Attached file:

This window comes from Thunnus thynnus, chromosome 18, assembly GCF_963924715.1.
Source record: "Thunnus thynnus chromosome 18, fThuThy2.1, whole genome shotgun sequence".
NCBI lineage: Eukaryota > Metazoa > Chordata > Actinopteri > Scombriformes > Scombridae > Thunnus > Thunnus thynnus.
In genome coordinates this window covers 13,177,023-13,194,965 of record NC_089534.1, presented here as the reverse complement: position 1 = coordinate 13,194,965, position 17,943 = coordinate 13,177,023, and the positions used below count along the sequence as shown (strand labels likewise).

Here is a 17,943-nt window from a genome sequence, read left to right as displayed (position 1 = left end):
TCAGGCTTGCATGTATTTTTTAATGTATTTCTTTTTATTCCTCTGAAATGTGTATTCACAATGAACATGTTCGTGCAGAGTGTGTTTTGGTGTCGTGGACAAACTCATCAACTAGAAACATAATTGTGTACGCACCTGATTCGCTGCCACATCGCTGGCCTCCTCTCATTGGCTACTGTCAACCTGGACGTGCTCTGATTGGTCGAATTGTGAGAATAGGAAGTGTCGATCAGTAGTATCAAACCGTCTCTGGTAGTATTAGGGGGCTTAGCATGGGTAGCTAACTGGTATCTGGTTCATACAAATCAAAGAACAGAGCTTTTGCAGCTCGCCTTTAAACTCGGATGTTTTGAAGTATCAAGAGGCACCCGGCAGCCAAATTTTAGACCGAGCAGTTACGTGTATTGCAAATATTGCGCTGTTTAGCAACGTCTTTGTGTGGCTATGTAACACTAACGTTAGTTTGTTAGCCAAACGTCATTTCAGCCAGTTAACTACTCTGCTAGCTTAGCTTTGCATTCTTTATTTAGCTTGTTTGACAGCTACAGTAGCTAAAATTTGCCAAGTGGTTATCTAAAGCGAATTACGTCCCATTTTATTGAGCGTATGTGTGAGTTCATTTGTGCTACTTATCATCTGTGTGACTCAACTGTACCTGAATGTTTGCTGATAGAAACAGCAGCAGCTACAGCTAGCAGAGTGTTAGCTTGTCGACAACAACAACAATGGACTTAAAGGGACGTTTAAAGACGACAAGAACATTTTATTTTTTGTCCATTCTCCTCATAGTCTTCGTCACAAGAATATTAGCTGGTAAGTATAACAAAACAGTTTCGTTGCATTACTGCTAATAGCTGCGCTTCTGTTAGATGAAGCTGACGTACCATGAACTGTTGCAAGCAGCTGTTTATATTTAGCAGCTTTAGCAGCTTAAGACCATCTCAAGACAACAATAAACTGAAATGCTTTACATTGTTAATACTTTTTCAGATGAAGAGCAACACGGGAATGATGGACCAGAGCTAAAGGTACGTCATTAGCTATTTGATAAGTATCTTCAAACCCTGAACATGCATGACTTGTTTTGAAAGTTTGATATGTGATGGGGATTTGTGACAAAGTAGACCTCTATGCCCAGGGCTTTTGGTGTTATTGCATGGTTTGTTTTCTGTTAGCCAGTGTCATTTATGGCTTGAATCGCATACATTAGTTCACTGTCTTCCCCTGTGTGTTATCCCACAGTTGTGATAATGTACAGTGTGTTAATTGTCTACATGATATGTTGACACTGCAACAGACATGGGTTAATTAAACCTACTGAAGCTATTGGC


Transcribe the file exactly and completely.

This window comes from Thunnus thynnus, chromosome 18, assembly GCF_963924715.1.
Source record: "Thunnus thynnus chromosome 18, fThuThy2.1, whole genome shotgun sequence".
NCBI lineage: Eukaryota > Metazoa > Chordata > Actinopteri > Scombriformes > Scombridae > Thunnus > Thunnus thynnus.
In genome coordinates this window covers 13,177,023-13,194,965 of record NC_089534.1, presented here as the reverse complement: position 1 = coordinate 13,194,965, position 17,943 = coordinate 13,177,023, and the positions used below count along the sequence as shown (strand labels likewise).

Here is a 17,943-nt window from a genome sequence, read left to right as displayed (position 1 = left end):
TCAGGCTTGCATGTATTTTTTAATGTATTTCTTTTTATTCCTCTGAAATGTGTATTCACAATGAACATGTTCGTGCAGAGTGTGTTTTGGTGTCGTGGACAAACTCATCAACTAGAAACATAATTGTGTACGCACCTGATTCGCTGCCACATCGCTGGCCTCCTCTCATTGGCTACTGTCAACCTGGACGTGCTCTGATTGGTCGAATTGTGAGAATAGGAAGTGTCGATCAGTAGTATCAAACCGTCTCTGGTAGTATTAGGGGGCTTAGCATGGGTAGCTAACTGGTATCTGGTTCATACAAATCAAAGAACAGAGCTTTTGCAGCTCGCCTTTAAACTCGGATGTTTTGAAGTATCAAGAGGCACCCGGCAGCCAAATTTTAGACCGAGCAGTTACGTGTATTGCAAATATTGCGCTGTTTAGCAACGTCTTTGTGTGGCTATGTAACACTAACGTTAGTTTGTTAGCCAAACGTCATTTCAGCCAGTTAACTACTCTGCTAGCTTAGCTTTGCATTCTTTATTTAGCTTGTTTGACAGCTACAGTAGCTAAAATTTGCCAAGTGGTTATCTAAAGCGAATTACGTCCCATTTTATTGAGCGTATGTGTGAGTTCATTTGTGCTACTTATCATCTGTGTGACTCAACTGTACCTGAATGTTTGCTGATAGAAACAGCAGCAGCTACAGCTAGCAGAGTGTTAGCTTGTCGACAACAACAACAATGGACTTAAAGGGACGTTTAAAGACGACAAGAACATTTTATTTTTTGTCCATTCTCCTCATAGTCTTCGTCACAAGAATATTAGCTGGTAAGTATAACAAAACAGTTTCGTTGCATTACTGCTAATAGCTGCGCTTCTGTTAGATGAAGCTGACGTACCATGAACTGTTGCAAGCAGCTGTTTATATTTAGCAGCTTTAGCAGCTTAAGACCATCTCAAGACAACAATAAACTGAAATGCTTTACATTGTTAATACTTTTTCAGATGAAGAGCAACACGGGAATGATGGACCAGAGCTAAAGGTACGTCATTAGCTATTTGATAAGTATCTTCAAACCCTGAACATGCATGACTTGTTTTGAAAGTTTGATATGTGATGGGGATTTGTGACAAAGTAGACCTCTATGCCCAGGGCTTTTGGTGTTATTGCATGGTTTGTTTTCTGTTAGCCAGTGTCATTTATGGCTTGAATCGCATACATTAGTTCACTGTCTTCCCCTGTGTGTTATCCCACAGTTGTGATAATGTACAGTGTGTTAATTGTCTACATGATATGTTGACACTGCAACAGACATGGGTTAATTAAACCTACTGAAGCTATTGGC